Borders Books & Music has abandoned plans to build a superstore on the corner of Sixth and Lamar in downtown Austin, Texas. A community organization, Livable City, had joined local business owners in fighting the development, which was to be built across the street from two long-standing independent stores, BookPeople and Waterloo Records. The city had set aside $2.1 million in public subsidies for the project.
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About Stacy Mitchell
Stacy Mitchell is a senior researcher with the Institute for Local Self-Reliance, where she directs initiatives on independent business and community banking. She is the author of Big-Box Swindle and also produces a popular monthly newsletter, the Hometown Advantage Bulletin. Connect with her on twitter and catch her recent TEDx Talk: Why We Can’t Shop Our Way to a Better Economy. More
Under a measure introduced by San Francisco Board of Supervisors President Matt Gonzalez, the city would notify neighbors whenever a pharmacy or coffee shop wants to open nearby.
Residents would have 30 days to request that the proposed store be subject to a public hearing and formal review by the Planning Commission. Such reviews are normally required only for major demolition or construction, or when there is a change of use, such as from residential to commercial.
Banff, like many communities in western Canada, is facing a growing influx of multinational chains. Determined to save their community from becoming"Anyplace, North America," Banff officials are investigating ways to buck the chain store trend. Luckily, they are not in uncharted territory. Communities across the continent have devised effective strategies for limiting chains and nurturing locally owned businesses. Continue reading
Saving Banff by Stacy Mitchell originally published in Calgary Herald, June 27, 2003 Banff, like many communities in western Canada, is facing a growing influx of multinational chains ["Banff fears 'corporate branding' of resort"]. Stores like The Gap and Starbucks are multiplying rapidly, undermining the unique character of this lovely mountain town and displacing locally… Continue reading
After a ten-month investigation of Wal-Mart, Mexican antitrust officials have imposed a code of conduct on the company and other large supermarket chains.
The Mexican Federal Competition Commission (CFC) launched the investigation last May to determine whether Wal-Mart was using its market power to pressure suppliers into providing prices substantially lower than those available to other retailers (after accounting for reasonable volume discounts).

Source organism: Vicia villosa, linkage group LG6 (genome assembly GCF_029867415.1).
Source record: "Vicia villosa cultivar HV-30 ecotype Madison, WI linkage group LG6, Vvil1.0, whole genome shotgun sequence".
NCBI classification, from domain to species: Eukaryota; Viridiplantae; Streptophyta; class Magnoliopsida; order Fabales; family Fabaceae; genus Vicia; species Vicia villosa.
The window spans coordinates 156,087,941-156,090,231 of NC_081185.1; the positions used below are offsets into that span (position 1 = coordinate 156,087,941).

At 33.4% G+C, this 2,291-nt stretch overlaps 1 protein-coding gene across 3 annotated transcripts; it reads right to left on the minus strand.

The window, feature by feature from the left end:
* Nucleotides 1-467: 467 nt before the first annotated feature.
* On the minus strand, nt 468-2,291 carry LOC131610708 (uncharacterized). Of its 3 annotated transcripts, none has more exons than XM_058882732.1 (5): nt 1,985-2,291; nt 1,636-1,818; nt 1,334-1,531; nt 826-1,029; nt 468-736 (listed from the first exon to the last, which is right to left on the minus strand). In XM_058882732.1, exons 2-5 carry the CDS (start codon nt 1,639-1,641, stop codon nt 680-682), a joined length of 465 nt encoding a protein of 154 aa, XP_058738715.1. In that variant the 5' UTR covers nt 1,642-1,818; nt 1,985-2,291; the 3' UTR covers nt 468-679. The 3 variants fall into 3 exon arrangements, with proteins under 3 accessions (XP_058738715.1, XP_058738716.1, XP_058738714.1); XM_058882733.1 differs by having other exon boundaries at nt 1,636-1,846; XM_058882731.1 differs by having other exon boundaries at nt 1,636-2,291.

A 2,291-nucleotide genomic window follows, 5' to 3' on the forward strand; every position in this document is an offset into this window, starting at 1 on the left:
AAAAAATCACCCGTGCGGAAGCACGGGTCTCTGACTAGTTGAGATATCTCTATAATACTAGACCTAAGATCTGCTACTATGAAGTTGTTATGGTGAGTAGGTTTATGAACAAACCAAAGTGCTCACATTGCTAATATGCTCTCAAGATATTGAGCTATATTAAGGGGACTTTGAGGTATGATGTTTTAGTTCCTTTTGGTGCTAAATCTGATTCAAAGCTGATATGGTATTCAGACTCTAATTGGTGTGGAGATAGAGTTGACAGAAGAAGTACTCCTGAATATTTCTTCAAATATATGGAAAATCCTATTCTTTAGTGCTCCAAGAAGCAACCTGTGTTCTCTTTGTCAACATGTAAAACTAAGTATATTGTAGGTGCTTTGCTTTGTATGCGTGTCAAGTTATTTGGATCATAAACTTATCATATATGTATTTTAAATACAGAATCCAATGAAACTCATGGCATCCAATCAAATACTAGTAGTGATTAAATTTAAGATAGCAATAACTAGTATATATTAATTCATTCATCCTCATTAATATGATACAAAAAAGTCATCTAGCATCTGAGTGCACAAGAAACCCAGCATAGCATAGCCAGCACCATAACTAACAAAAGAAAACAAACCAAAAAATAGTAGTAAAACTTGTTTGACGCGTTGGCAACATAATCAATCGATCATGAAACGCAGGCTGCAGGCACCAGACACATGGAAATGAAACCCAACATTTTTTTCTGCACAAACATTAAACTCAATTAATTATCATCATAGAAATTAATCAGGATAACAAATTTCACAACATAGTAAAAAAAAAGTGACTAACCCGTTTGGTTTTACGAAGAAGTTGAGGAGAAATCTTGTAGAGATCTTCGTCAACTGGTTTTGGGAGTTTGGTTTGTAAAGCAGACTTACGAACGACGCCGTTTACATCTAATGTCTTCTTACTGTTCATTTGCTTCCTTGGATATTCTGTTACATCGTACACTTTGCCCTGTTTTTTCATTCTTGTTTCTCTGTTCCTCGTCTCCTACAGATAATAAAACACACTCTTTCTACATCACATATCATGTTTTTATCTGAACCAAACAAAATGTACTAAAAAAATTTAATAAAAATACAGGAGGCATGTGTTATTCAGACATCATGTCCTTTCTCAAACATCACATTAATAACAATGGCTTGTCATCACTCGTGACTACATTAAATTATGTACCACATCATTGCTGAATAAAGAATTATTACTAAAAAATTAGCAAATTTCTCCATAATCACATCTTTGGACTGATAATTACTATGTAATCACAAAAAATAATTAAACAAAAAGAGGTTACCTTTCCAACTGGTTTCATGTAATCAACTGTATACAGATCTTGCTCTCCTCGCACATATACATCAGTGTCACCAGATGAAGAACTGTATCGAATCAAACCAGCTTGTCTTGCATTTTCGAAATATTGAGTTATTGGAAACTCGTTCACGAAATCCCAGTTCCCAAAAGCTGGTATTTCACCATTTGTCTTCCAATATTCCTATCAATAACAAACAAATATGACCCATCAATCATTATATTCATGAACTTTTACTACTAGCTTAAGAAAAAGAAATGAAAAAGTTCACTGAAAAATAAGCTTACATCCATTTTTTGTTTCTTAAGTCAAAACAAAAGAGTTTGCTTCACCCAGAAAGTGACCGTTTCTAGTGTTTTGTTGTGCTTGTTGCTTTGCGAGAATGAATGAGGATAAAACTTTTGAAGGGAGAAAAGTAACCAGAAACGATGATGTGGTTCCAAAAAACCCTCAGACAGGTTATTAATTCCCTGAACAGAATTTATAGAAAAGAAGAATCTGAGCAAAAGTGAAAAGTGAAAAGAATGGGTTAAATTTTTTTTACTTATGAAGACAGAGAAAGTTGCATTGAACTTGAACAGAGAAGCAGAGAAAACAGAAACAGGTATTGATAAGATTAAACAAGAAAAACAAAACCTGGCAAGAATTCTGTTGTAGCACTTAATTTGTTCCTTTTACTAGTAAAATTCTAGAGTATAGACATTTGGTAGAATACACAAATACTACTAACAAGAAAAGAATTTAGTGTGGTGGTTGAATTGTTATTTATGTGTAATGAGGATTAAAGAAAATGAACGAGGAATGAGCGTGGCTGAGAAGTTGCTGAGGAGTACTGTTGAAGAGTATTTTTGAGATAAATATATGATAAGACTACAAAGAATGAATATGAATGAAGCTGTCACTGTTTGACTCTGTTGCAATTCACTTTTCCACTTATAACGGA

Local businesses, nonprofit organization, and residents are uniting in Santa Fe, New Mexico, to bolster the local economy and build a more self-reliant community.
The Santa Fe Independent Business Community Alliance (SFIBCA) formed in December and has already attracted more than 370 members. About 60 percent of the members are independent businesses supplying a broad range of goods and services: bookstores, pharmacies, banks, radio stations, auto repair shops, accountants, printers, builders, beauty salons, and physicians.
Citizens in Front Royal, Virginia, a town of 13,000 in the Shenandoah Valley, are organizing to block a 184,000-square-foot Wal-Mart superstore. The development is slated for 121-acre tract of flood plain land bordering the south fork of the Shenandoah River. In order to proceed, Wal-Mart must convince the town to re-zone the land from residential to commercial.
Residents have organized under the banner "Save Our Gateway" to fight the project.
In February, the city of Bozeman, Montana, enacted an ordinance limiting retail stores to no more than 75,000 square feet. The measure makes permanent a temporary moratorium on construction of large retail stores in place for the past year.
The ordinance was approved by a 3-2 vote of the City Commission and took effect on March 21.
A dozen independent businesses in Charleston, West Virginia, have banded together to promote one another and the idea of supporting locally owned businesses.
In November, the group began running print, television, and radio advertisements. The print ads read, "Supporting your locally owned stores keeps your dollars in our community.
Another prescription price survey finds independent pharmacies have lower prices. Continue reading